Although many people might throw out inaccurate statements like: "the HSC determines your future. It is the only thing that matters", or "my exam mark defines who I am", these are rather ludicrous remarks that should be taken with a grain of salt. It is statements like these which might cause individuals to develop beliefs about how self-value is hinged solely on academic performance - creating a sort of dichotomous thinking style that reduces the world into binary x-y variables, something that I definitely suffered from, growing up. Realising that the actual cost of failing a test or performing to a degree less than expected will not doom your life is important in keeping your anxiety under your control - rather than the other way around. It also demonstrates the importance of having healthy metacognitions that allow you to evaluate the accuracy of your thinking patterns and whether it is useful or not to engage in them.


Of course, the HSC is a demanding time. Whilst it might test one very confined aspect of your intelligence, beyond this, I believe it also is a measure for one's resilience.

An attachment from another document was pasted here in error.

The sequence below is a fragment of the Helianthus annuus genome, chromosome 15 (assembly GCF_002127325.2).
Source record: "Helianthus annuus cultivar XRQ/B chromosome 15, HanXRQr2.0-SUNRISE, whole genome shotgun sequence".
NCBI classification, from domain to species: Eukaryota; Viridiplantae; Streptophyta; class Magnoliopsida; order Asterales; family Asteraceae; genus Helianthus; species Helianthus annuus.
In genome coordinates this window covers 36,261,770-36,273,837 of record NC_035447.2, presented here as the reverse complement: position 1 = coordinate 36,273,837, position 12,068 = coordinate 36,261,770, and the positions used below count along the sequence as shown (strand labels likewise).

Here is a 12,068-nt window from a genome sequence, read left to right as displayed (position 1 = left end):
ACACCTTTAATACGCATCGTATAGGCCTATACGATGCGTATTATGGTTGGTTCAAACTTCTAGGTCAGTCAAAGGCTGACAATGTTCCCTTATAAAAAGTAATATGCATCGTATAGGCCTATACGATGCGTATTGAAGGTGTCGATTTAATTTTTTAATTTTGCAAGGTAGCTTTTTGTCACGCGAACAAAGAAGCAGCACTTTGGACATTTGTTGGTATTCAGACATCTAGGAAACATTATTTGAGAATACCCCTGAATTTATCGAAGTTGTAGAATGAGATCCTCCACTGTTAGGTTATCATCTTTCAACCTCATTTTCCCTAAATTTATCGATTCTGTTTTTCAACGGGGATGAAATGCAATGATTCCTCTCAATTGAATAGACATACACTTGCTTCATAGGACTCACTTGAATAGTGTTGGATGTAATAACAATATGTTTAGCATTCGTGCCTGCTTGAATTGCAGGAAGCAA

I've come to appreciate anxiety for many reasons - I know that it exists to protect me, to instigate action and to ensure that I don't do anything silly. But I also know that persistent, unchanging and stubborn forms of anxiety that induce panic, hysteria or even paranoia can arise from inaccurate judgements about the world. But knowing that we are all in control of this is important.

It is vital to ensure that during exam or assessment period, we regulate our emotions and take control of ourselves - physically, emotionally and intellectually - to maximise our performance. Self-management and self-regulation are key.

It is also so very important that we reach out to others, friends and peers, and remind them that everyone is on the same boat, riding the same wave, because some may feel otherwise, making the journey even more difficult.

Understanding anxiety, its mechanisms, the factors which induce it and maintain it, is a good first step to be of helping hands to others who might be experiencing its darkest form.